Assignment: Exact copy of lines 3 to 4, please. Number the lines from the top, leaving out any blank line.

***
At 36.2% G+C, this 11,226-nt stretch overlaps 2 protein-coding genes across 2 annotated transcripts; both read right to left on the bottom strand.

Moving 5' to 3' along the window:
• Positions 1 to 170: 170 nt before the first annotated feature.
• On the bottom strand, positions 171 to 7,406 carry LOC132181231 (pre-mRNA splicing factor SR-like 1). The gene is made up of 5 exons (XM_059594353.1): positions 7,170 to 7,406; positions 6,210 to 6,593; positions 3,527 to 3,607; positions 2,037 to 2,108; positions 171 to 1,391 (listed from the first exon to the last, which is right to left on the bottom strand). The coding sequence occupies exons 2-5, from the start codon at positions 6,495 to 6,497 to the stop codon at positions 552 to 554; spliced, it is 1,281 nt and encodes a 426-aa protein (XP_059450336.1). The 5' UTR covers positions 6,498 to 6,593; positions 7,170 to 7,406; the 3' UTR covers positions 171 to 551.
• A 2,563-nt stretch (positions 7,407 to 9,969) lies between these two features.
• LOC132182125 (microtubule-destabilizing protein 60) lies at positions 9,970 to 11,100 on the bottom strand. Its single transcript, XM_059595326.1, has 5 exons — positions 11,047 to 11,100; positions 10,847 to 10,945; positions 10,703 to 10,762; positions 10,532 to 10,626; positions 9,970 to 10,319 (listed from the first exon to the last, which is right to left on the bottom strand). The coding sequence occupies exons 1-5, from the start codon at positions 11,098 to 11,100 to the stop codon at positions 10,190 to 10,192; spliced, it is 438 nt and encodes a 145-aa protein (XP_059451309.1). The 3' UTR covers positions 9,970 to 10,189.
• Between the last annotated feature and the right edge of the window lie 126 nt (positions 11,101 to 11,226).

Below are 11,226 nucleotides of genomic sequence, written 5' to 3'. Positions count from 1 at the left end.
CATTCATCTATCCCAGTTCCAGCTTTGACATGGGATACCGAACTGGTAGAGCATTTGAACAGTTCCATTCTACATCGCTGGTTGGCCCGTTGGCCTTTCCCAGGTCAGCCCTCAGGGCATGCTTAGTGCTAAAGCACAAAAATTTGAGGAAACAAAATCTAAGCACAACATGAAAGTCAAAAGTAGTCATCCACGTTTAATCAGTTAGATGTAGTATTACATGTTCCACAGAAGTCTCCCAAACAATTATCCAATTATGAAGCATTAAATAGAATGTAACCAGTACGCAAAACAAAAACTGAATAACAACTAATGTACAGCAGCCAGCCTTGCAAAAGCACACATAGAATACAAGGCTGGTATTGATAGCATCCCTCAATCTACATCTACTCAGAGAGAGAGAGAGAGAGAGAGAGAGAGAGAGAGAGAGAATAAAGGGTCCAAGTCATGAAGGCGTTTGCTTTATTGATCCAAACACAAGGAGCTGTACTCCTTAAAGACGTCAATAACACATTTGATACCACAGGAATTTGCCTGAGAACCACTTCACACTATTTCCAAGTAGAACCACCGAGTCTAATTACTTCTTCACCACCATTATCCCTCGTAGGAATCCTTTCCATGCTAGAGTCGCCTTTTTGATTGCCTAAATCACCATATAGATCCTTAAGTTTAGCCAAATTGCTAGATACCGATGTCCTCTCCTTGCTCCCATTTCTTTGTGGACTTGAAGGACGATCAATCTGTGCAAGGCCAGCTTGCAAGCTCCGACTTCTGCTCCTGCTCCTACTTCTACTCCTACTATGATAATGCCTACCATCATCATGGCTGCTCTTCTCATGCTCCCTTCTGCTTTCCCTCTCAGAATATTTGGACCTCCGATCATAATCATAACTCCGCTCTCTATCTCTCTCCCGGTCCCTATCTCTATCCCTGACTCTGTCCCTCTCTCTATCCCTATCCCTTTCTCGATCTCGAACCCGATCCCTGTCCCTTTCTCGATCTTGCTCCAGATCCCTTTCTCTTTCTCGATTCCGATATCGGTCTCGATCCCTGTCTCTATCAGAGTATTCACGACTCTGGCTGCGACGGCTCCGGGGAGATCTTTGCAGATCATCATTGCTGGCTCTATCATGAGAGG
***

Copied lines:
• Positions 1 to 170: 170 nt before the first annotated feature.
• On the bottom strand, positions 171 to 7,406 carry LOC132181231 (pre-mRNA splicing factor SR-like 1). The gene is made up of 5 exons (XM_059594353.1): positions 7,170 to 7,406; positions 6,210 to 6,593; positions 3,527 to 3,607; positions 2,037 to 2,108; positions 171 to 1,391 (listed from the first exon to the last, which is right to left on the bottom strand). The coding sequence occupies exons 2-5, from the start codon at positions 6,495 to 6,497 to the stop codon at positions 552 to 554; spliced, it is 1,281 nt and encodes a 426-aa protein (XP_059450336.1). The 5' UTR covers positions 6,498 to 6,593; positions 7,170 to 7,406; the 3' UTR covers positions 171 to 551.